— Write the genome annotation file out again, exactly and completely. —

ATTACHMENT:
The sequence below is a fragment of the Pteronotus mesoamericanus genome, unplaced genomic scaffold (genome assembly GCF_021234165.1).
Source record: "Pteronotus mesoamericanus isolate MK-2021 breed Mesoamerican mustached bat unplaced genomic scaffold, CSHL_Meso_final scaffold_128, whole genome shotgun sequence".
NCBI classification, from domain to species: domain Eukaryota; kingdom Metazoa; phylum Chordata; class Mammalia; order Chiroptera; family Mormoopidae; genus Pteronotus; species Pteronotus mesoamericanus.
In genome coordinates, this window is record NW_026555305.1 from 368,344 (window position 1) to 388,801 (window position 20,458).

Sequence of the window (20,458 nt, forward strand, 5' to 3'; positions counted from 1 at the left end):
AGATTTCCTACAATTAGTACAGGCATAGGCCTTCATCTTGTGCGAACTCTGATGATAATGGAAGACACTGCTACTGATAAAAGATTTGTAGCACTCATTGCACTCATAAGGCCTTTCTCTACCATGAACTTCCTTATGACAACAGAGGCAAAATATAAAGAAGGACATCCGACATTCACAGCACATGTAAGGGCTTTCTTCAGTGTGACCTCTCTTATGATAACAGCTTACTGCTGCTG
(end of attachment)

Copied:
The sequence below is a fragment of the Pteronotus mesoamericanus genome, unplaced genomic scaffold (genome assembly GCF_021234165.1).
Source record: "Pteronotus mesoamericanus isolate MK-2021 breed Mesoamerican mustached bat unplaced genomic scaffold, CSHL_Meso_final scaffold_128, whole genome shotgun sequence".
NCBI classification, from domain to species: domain Eukaryota; kingdom Metazoa; phylum Chordata; class Mammalia; order Chiroptera; family Mormoopidae; genus Pteronotus; species Pteronotus mesoamericanus.
In genome coordinates, this window is record NW_026555305.1 from 368,344 (window position 1) to 388,801 (window position 20,458).

Sequence of the window (20,458 nt, forward strand, 5' to 3'; positions counted from 1 at the left end):
AGATTTCCTACAATTAGTACAGGCATAGGCCTTCATCTTGTGCGAACTCTGATGATAATGGAAGACACTGCTACTGATAAAAGATTTGTAGCACTCATTGCACTCATAAGGCCTTTCTCTACCATGAACTTCCTTATGACAACAGAGGCAAAATATAAAGAAGGACATCCGACATTCACAGCACATGTAAGGGCTTTCTTCAGTGTGACCTCTCTTATGATAACAGCTTACTGCTGCTG